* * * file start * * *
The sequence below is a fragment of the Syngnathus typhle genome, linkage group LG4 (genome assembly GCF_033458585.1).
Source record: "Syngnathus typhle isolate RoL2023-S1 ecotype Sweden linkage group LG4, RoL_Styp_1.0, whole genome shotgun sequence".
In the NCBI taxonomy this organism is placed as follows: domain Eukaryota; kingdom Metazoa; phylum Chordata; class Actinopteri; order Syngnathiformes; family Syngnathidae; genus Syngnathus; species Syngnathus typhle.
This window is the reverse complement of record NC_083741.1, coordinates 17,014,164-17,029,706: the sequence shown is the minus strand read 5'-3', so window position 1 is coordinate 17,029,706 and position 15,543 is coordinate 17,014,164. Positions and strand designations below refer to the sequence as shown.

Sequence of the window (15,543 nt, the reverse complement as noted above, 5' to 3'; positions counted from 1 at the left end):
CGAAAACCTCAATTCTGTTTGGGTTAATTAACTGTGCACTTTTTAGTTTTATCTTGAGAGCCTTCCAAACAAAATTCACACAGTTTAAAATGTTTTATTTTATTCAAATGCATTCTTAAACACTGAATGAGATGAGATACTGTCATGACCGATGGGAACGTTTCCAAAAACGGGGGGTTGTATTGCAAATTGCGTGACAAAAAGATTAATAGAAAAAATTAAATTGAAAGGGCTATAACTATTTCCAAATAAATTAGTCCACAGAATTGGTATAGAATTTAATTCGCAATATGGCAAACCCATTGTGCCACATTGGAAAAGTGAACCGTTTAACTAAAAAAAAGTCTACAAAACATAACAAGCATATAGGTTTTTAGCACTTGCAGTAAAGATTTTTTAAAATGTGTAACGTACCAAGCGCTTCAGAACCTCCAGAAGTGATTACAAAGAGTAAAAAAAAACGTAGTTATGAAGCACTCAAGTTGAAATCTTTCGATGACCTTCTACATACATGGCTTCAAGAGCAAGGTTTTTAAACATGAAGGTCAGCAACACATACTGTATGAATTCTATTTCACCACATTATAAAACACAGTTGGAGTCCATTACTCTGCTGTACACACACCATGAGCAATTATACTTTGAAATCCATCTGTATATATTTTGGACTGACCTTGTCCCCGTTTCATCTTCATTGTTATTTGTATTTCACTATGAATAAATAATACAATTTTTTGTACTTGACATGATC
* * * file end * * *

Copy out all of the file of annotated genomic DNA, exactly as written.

The sequence below is a fragment of the Syngnathus typhle genome, linkage group LG4 (genome assembly GCF_033458585.1).
Source record: "Syngnathus typhle isolate RoL2023-S1 ecotype Sweden linkage group LG4, RoL_Styp_1.0, whole genome shotgun sequence".
In the NCBI taxonomy this organism is placed as follows: domain Eukaryota; kingdom Metazoa; phylum Chordata; class Actinopteri; order Syngnathiformes; family Syngnathidae; genus Syngnathus; species Syngnathus typhle.
This window is the reverse complement of record NC_083741.1, coordinates 17,014,164-17,029,706: the sequence shown is the minus strand read 5'-3', so window position 1 is coordinate 17,029,706 and position 15,543 is coordinate 17,014,164. Positions and strand designations below refer to the sequence as shown.

Sequence of the window (15,543 nt, the reverse complement as noted above, 5' to 3'; positions counted from 1 at the left end):
CGAAAACCTCAATTCTGTTTGGGTTAATTAACTGTGCACTTTTTAGTTTTATCTTGAGAGCCTTCCAAACAAAATTCACACAGTTTAAAATGTTTTATTTTATTCAAATGCATTCTTAAACACTGAATGAGATGAGATACTGTCATGACCGATGGGAACGTTTCCAAAAACGGGGGGTTGTATTGCAAATTGCGTGACAAAAAGATTAATAGAAAAAATTAAATTGAAAGGGCTATAACTATTTCCAAATAAATTAGTCCACAGAATTGGTATAGAATTTAATTCGCAATATGGCAAACCCATTGTGCCACATTGGAAAAGTGAACCGTTTAACTAAAAAAAAGTCTACAAAACATAACAAGCATATAGGTTTTTAGCACTTGCAGTAAAGATTTTTTAAAATGTGTAACGTACCAAGCGCTTCAGAACCTCCAGAAGTGATTACAAAGAGTAAAAAAAAACGTAGTTATGAAGCACTCAAGTTGAAATCTTTCGATGACCTTCTACATACATGGCTTCAAGAGCAAGGTTTTTAAACATGAAGGTCAGCAACACATACTGTATGAATTCTATTTCACCACATTATAAAACACAGTTGGAGTCCATTACTCTGCTGTACACACACCATGAGCAATTATACTTTGAAATCCATCTGTATATATTTTGGACTGACCTTGTCCCCGTTTCATCTTCATTGTTATTTGTATTTCACTATGAATAAATAATACAATTTTTTGTACTTGACATGATC